Poachers sell netted salmon for big bucks


Money on their minds: Poachers sell netted salmon for big bucks

Wildlife enforcement makes another bust near Gambo

By Glenn Payette, CBC News Posted: Aug 16, 2016 3:40 PM NT

Fish and Wildlife Enforcement says an increase in salmon poaching in Newfoundland and Labrador this year is driven in part by the opportunity to make money.

On Thursday night, Aug. 11, officers charged two people, and seized 54 salmon, a canoe, outboard motor, nets and other gear at Traverse Brook near Gambo.

"We've been quite busy this year," said Hayward Taylor, the chief of enforcement for the province. "The violation numbers have certainly increased."

Taylor said as of Tuesday, they had seized about 110 salmon, 76 trout, two trucks, five boats, and three all-terrain vehicles from different parts of the province.

"We have remote cameras, and devices to indicate if people are in certain areas." said Taylor. "We are sitting in the woods watching, and when there is activity, we will attempt to make an arrest,"

He said illegal netting is also up over last year, with most of it happening at night.

Profit motive

Taylor said that when it comes to netting, poachers seem to have money on their minds.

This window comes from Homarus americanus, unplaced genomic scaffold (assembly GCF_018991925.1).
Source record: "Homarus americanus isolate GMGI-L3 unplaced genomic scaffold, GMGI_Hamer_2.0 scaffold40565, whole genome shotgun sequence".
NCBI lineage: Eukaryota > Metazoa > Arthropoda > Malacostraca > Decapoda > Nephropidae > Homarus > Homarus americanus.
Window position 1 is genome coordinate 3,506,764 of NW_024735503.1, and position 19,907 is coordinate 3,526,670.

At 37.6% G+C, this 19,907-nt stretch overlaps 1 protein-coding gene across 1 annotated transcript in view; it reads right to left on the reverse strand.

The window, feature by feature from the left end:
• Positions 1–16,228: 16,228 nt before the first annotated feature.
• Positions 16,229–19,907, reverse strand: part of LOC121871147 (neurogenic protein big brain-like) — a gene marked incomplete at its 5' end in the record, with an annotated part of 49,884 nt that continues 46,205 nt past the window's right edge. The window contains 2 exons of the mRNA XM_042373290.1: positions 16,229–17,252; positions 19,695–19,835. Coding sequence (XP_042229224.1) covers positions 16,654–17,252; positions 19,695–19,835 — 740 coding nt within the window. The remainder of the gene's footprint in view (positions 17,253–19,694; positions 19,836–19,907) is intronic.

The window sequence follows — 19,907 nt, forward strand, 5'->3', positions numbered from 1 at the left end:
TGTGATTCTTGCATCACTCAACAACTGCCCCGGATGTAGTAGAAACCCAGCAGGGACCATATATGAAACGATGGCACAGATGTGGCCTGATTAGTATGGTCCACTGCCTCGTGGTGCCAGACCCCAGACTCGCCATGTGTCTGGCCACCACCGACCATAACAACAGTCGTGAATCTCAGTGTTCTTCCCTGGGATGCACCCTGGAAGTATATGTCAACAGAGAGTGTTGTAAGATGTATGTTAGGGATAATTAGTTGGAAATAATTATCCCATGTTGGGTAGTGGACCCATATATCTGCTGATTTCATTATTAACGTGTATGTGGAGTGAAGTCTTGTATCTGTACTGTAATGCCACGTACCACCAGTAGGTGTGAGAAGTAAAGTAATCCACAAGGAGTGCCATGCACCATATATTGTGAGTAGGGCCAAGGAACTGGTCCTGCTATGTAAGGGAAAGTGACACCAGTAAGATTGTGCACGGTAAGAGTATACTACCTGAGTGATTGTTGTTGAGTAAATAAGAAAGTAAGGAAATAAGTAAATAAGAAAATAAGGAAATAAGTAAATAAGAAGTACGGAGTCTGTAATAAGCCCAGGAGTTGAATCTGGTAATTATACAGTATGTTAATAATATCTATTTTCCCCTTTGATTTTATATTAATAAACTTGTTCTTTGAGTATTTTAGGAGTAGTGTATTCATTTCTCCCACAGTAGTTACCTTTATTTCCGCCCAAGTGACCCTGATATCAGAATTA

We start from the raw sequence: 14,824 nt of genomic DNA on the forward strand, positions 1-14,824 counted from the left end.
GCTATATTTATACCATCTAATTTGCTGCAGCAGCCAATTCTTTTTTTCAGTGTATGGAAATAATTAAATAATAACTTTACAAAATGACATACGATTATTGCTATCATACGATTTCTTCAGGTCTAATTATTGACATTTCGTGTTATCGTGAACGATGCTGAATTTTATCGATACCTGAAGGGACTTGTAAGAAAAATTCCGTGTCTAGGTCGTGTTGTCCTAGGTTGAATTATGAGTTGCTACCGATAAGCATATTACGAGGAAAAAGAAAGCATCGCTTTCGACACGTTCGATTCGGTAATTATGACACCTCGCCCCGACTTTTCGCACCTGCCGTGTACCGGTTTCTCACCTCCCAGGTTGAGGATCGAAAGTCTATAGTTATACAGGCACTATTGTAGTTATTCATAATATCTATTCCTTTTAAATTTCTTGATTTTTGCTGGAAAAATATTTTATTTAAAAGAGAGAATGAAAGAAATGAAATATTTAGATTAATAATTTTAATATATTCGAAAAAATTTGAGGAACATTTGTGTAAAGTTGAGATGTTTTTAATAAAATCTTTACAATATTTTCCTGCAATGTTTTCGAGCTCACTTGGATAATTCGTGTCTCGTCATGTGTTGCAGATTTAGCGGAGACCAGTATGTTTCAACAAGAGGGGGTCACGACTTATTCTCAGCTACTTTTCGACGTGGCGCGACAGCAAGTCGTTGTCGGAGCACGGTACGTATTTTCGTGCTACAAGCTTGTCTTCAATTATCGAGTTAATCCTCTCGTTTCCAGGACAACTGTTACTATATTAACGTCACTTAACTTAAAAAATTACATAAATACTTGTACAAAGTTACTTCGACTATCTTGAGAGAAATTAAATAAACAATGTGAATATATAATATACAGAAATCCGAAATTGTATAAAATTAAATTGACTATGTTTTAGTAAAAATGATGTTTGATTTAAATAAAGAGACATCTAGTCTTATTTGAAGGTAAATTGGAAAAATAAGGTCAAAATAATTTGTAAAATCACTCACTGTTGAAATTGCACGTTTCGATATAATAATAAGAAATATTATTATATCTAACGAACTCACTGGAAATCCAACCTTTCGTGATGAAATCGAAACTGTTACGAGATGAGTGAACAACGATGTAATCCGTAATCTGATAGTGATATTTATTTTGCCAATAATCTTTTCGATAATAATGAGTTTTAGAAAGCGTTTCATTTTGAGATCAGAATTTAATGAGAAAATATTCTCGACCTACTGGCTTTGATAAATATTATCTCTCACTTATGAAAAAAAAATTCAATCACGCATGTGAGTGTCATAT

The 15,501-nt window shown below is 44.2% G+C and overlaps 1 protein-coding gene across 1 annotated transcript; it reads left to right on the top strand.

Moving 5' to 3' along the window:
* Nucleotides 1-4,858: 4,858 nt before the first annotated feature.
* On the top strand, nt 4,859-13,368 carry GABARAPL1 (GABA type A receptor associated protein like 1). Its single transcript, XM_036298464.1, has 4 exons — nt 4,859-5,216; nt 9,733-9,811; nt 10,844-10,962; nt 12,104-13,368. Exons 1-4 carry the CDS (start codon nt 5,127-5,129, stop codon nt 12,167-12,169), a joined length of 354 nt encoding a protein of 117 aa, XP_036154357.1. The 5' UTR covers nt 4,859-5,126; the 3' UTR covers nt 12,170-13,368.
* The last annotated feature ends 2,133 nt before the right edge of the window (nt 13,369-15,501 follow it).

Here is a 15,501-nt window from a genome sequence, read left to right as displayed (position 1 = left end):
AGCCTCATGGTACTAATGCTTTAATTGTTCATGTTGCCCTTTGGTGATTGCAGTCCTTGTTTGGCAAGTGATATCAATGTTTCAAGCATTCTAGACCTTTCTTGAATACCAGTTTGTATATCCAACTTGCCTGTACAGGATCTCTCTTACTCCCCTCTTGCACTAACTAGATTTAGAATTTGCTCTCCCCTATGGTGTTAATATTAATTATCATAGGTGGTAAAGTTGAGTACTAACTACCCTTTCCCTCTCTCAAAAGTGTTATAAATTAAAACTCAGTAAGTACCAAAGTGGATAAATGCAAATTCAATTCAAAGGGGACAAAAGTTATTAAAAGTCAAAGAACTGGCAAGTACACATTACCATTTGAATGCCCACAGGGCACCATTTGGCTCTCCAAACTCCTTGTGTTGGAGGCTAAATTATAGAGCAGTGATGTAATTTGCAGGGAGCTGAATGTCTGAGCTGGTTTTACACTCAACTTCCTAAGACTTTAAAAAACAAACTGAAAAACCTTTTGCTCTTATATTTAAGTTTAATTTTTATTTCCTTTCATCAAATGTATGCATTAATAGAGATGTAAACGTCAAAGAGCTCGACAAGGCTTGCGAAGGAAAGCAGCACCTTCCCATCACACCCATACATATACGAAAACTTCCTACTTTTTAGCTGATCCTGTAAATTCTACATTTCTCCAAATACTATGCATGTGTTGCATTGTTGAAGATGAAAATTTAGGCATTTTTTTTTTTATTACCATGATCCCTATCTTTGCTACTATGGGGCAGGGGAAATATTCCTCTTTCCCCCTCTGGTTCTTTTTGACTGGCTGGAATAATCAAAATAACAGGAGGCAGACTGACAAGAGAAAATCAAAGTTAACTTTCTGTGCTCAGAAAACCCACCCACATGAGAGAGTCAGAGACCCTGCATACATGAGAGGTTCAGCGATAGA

"So far this year, we have four different files where we have charged people with illegal selling of salmon. A lot of times, people who are netting are doing it for commercial purposes."

They can make quite the profit, Taylor said.

"If those people could have sold the 54 salmon [from the Traverse Brook operation] they could have gotten between $15 to $20 a salmon. It doesn't take long to add up to a significant amount of money."

Taylor said he would like to think that if no one was purchasing illegally caught salmon, then poaching would drop drastically.

"We want to send a message to the general public that it is illegal to purchase this salmon, and it is illegal to possess the salmon. And if they are caught, they are facing significant fines."

Training, equipment vs home-field advantage

Taylor admits that many poachers have the home-field advantage, but the wildlife division is always learning.

"Most of the times we are dealing with local people who are familiar with the area where they are conducting illegal activity, netting, whatever it is," said Taylor.

"The thing of it is, we've been going to these hotspots, problem areas where we have been receiving complaints, so we've been learning the areas as well."

The officers also have an infrared unit that allows them to see at night, and night-vision goggles.

"This type of equipment helps us apprehend people. But it is certainly not easy. It's challenging work, but it is rewarding work as well," said Taylor.

Taylor said the officers go through a three-week training course to learn how to work in the wilderness and how to be comfortable while doing these operations.

When it comes to catching poachers, Taylor said that sometimes it is luck, but for the most part, it is co-operation from the public. He said they have received a number of tips.

"We have a poaching line, 1-877-820-0999, you can call 24/7. That's certainly been a big help for us."